After finding herself unable to tune out the chilling visuals of global atrocities in the news, Celina Teague was moved to interpret the colourful narratives of world events that would become her forthcoming exhibition, I think therefore I #.
While the paintings themselves are graphic, primary coloured and seemingly optimistic compositions decorated with popular iconography and emblems – the messaging is anything but sunny. Weeks after the Charlie Hebdo shooting, a video of Jordanian pilot, Moaz Al Kasasbeh being burned alive was beamed to a global audience. The harrowing daily news feeds of decapitated children, old men being pushed off buildings and beheadings of journalists, civilians and aid workers continued; Teague began her riff on hashtag activism, feeling like a new low had been reached.
“I had never seen anything like this. I don’t think I’ll ever forget some of the faces of those individuals in their final moments. I was dreaming about them at night and couldn’t shake them off during the day. Of course, horrors like these aren’t new. But they feel different because they are literally coming into bed with us at night and they wake us up in the morning. Social news gathering has given the world a new dimension of some of the major stories of our time. We’ve watched the Arab Spring, the Burmese uprising and closer to home, the London riots, yet the proliferation of social media means that it’s nearly impossible to turn on the TV or surf the internet without a notification of a new world disaster. Teague states as a result of a 24-hour news cycle accessed via a mobile phone or iPad, we’re culturally partaking in “24/7 tortuous voyeurism.”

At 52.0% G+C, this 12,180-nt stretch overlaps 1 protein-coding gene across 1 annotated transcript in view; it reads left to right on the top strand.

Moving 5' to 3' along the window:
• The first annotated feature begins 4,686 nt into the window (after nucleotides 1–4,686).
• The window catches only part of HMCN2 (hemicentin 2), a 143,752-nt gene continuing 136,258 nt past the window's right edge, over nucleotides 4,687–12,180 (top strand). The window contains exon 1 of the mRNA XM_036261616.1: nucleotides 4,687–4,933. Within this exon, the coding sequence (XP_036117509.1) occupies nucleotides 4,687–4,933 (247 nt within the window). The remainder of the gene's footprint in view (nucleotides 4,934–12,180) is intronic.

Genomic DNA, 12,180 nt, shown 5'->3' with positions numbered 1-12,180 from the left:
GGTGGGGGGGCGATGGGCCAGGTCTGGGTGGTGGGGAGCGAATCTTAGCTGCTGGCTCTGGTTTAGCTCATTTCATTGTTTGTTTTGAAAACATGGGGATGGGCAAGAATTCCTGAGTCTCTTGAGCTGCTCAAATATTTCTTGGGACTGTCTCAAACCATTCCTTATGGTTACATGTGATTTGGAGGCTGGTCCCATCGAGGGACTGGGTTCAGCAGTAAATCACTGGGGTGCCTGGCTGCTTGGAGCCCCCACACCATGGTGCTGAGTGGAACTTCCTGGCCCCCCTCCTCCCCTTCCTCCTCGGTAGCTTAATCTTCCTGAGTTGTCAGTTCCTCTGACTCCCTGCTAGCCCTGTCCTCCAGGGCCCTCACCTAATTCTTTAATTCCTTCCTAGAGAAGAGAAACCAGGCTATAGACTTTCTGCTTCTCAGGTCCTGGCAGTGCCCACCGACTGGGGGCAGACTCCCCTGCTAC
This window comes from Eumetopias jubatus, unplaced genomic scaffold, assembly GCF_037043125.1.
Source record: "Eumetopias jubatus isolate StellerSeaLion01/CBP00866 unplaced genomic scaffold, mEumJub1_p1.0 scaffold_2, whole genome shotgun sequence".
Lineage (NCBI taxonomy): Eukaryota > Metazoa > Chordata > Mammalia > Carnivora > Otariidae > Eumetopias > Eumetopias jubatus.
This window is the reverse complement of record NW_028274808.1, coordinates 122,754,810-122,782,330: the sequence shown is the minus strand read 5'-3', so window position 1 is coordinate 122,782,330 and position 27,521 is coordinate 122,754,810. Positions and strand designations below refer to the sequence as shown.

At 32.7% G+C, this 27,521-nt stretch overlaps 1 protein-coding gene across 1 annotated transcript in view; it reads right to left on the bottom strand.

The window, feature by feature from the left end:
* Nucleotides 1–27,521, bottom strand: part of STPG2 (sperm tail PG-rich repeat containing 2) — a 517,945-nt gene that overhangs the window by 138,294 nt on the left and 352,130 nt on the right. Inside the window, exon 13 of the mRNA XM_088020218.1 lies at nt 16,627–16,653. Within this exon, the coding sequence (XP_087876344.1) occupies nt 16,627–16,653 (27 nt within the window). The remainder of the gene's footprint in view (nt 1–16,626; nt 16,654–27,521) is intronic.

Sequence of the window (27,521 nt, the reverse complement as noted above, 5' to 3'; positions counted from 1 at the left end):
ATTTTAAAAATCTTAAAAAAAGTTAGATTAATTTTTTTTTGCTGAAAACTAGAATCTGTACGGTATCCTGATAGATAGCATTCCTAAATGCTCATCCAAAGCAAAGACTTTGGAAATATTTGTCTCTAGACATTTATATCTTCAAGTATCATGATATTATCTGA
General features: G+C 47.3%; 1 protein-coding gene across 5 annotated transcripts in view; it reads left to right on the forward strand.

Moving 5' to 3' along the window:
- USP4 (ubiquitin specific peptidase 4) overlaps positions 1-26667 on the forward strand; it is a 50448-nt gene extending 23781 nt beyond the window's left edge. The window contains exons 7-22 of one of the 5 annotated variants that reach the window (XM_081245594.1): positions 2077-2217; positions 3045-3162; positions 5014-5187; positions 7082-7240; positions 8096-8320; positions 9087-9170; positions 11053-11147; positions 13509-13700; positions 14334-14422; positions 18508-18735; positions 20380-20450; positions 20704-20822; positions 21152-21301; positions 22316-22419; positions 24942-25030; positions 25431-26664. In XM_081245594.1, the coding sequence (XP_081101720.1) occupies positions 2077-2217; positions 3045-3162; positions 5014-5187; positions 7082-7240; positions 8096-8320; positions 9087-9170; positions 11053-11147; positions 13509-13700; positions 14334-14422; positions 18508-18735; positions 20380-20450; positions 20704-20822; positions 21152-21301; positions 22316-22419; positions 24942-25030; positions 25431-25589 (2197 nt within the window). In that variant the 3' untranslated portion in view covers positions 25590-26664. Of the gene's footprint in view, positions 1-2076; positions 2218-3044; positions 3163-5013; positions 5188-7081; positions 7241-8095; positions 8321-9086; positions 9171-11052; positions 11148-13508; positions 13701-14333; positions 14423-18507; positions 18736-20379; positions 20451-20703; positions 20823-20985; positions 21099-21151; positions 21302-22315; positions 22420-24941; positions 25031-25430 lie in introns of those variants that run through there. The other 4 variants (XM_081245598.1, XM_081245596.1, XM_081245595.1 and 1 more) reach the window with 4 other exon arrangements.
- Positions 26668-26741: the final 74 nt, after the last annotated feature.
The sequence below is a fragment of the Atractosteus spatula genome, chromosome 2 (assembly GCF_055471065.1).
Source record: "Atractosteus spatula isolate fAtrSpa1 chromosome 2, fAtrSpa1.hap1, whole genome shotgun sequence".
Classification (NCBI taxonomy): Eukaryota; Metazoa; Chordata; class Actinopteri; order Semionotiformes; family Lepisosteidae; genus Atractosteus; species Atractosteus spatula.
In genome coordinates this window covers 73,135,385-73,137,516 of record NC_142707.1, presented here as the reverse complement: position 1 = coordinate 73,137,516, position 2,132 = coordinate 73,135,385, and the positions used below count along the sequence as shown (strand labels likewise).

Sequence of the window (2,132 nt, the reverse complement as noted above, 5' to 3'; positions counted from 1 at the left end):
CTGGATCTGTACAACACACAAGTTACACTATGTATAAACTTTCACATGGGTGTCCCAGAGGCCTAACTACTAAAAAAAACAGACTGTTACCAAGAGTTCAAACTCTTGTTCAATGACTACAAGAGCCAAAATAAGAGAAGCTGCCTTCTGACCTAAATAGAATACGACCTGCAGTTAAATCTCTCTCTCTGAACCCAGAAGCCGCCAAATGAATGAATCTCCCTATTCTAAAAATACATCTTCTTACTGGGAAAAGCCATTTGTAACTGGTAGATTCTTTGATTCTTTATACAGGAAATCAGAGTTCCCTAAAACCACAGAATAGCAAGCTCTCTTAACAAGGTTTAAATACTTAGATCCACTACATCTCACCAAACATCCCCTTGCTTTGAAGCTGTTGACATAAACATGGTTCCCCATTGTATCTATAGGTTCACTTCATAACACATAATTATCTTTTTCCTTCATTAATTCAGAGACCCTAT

What Teague has explored in this body of work is the space in-between the frippery and the catastrophes that are accessed on our phones and tablets. While twitter and other media social platforms do not have the magical powers that can overturn a crisis or right injustice, they can work-up enough attention to put events on the front pages and on the top of a news agenda.
Teague understands that social and political problems continue long after we stop hashtaging them.
Can tweeters really change anything by posting a comment before tuning back to their favorite television programme? Teague explains that although the collection of work pokes fun and questions armchair activists, she does so with the knowledge that she herself is one of them. She says,
“I actually do believe that social media can be an effective force for good. Take ALS, I hadn’t even heard of it before the ice bucket challenge. Likewise the Yulin dog meat festival is something I’ve known about for years but suddenly it’s hit the social media storm.”
Of the causes that we flaunt on social media, she says,
“I think education and knowledge will save the world…in time. Social media will be instrumental. It can pull us together more than it divides.”
Teague says that what interested her was the space in between the seduction of other people’s heavily filtered lives on social media. She reasons,
“everyone wants to tell a story – you, me, journalists, Isis – we all want to play with this new system of editing and uploading our story to an instant audience.”
Yet what would have been considered vain prior to social media, narcissism is now the norm and with Instagram allows us to present an edited glossy magazine version of our own existence.
She explains that essentially, painting the news has enabled her to digest the flip side of social media. She describes painting as the perfect medium to scrutinise the context, she says,
“purely by virtue of it being slow to burn.”
The self-serving social networks are divisive, she reckons
Private view Wednesday 5th August 2015 5th August— 5th September 2015 Kristin Hjellegjerde Gallery 533 Old York Road London SW18 1TG kristinhjellegjerde.com